Technically speaking, I’m a Baby Boomer.
We’re not a select group. There are millions—or even billions?—of us.
One reason there’s so many of us is that the category spans 18 full years, from the beginning of 1946 right through to the end of 1964, and ranges from people who were doing the twist the day Kennedy was shot to people not yet in utero. (Literally a gleam in their fathers’ eyes, as the saying goes.)
In fact, contemporary marketing studies often divide the group into older boomers and younger ones for more effective data analysis.
However, even this does not handle the complexity of the group. Everyone is up to something different. There are people with new babies (generally men at this point but not necessarily) and people with great grandchildren. People long retired and those going back to school to start their third career. Army generals and aging hippies. People getting tattoos and people getting hearing aids and people getting both at the same time.
Frankly, this isn’t a group with which I strongly identify. I am neither a baby nor am I booming. Nor do I have much in common with my cohort as a group in terms of psychographics, stage of life or anything else.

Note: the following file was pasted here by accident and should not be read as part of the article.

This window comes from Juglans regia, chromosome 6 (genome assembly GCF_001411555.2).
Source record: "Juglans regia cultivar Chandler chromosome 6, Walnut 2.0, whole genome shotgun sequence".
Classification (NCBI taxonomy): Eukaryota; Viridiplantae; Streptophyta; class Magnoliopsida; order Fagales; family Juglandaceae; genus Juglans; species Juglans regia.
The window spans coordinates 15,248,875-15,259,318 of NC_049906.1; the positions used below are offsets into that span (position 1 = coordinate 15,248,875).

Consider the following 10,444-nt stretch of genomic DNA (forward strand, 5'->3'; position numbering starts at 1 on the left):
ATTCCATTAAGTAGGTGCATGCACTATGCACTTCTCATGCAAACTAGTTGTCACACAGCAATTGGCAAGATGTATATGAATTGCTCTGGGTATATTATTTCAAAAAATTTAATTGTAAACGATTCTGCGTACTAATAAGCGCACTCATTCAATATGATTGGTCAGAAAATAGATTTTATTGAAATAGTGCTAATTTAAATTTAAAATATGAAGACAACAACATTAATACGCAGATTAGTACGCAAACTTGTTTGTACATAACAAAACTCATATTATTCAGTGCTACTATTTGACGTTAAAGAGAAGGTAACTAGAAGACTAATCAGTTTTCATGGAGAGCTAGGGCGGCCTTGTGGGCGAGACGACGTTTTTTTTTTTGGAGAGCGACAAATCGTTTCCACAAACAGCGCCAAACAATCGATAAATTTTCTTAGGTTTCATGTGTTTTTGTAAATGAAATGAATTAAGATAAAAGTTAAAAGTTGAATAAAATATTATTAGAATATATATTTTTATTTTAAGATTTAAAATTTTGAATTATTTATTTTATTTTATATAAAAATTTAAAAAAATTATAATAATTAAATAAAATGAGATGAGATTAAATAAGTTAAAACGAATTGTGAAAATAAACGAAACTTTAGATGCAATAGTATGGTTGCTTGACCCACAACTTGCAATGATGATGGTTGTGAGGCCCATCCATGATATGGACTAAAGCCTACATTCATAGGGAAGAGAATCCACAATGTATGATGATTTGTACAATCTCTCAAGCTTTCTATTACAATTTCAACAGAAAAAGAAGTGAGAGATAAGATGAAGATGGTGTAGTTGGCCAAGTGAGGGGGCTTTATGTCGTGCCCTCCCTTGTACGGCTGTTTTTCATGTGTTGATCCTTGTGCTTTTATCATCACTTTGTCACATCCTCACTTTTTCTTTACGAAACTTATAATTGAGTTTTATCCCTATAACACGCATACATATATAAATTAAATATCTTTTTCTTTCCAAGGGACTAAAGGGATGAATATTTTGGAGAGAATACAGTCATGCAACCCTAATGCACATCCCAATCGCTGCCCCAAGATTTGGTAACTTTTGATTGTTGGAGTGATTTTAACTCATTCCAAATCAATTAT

We are simply that “pig” in the demographic “python” that huddled around a large TV “set” to watch the very first Mouseketeers. The photo that should be inserted here shows an entire theater of moviegoers wearing cardboard 3D glasses. (Use your imagination here as I am doing. I never saw this in person. However, I did have a hula-hoop.)
Now back to my big demographic thought, which is: We should rename the Baby Boomer generation as Generation W.
What does the “W” stand for?
The “W” stands for absolutely nothing. Just as I feel absolutely no identification with my alleged generation. Just as there is nothing that unites us except date of birth, and even that is a stretch of the calendar.
W is simply the letter that precedes X, and Generation W is the generation that precedes Generation X (born 1965 through 1983).
It certainly does not stand for Dubya, President #43. Anyway, George W. Bush was not the first Generation W President of the U.S., given that Bill Clinton, #42, was also born in 1946.
To paraphrase Gertrude Stein, that which we call a Baby Boomer would smell no less like stale talcum powder if we called it something else.
* For the demographers among us, here’s how the recent generations divide up:
• Generation W, born 1946-1964
• Generation X (Busters), born 1965-1983
• Generation Y (Millennials), born 1984-2002
• Generation Z (Digital Generation), born 2003-